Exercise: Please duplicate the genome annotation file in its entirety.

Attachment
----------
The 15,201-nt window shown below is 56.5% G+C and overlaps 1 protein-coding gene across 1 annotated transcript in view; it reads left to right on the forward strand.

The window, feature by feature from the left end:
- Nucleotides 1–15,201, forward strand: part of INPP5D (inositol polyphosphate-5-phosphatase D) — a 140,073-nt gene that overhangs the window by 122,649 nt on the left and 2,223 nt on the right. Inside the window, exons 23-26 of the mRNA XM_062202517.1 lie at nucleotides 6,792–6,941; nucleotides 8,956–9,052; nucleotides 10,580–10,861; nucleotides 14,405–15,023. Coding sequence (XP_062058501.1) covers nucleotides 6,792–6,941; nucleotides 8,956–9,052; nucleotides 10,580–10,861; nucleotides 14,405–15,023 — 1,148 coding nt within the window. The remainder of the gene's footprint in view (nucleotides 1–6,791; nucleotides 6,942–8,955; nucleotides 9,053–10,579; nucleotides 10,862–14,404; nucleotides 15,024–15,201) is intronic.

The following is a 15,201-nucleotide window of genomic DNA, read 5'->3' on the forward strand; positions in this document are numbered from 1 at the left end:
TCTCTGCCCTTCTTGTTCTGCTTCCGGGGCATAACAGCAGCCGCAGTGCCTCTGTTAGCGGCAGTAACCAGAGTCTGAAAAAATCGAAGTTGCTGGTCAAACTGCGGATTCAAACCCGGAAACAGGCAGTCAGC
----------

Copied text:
The 15,201-nt window shown below is 56.5% G+C and overlaps 1 protein-coding gene across 1 annotated transcript in view; it reads left to right on the forward strand.

The window, feature by feature from the left end:
- Nucleotides 1–15,201, forward strand: part of INPP5D (inositol polyphosphate-5-phosphatase D) — a 140,073-nt gene that overhangs the window by 122,649 nt on the left and 2,223 nt on the right. Inside the window, exons 23-26 of the mRNA XM_062202517.1 lie at nucleotides 6,792–6,941; nucleotides 8,956–9,052; nucleotides 10,580–10,861; nucleotides 14,405–15,023. Coding sequence (XP_062058501.1) covers nucleotides 6,792–6,941; nucleotides 8,956–9,052; nucleotides 10,580–10,861; nucleotides 14,405–15,023 — 1,148 coding nt within the window. The remainder of the gene's footprint in view (nucleotides 1–6,791; nucleotides 6,942–8,955; nucleotides 9,053–10,579; nucleotides 10,862–14,404; nucleotides 15,024–15,201) is intronic.

The following is a 15,201-nucleotide window of genomic DNA, read 5'->3' on the forward strand; positions in this document are numbered from 1 at the left end:
TCTCTGCCCTTCTTGTTCTGCTTCCGGGGCATAACAGCAGCCGCAGTGCCTCTGTTAGCGGCAGTAACCAGAGTCTGAAAAAATCGAAGTTGCTGGTCAAACTGCGGATTCAAACCCGGAAACAGGCAGTCAGC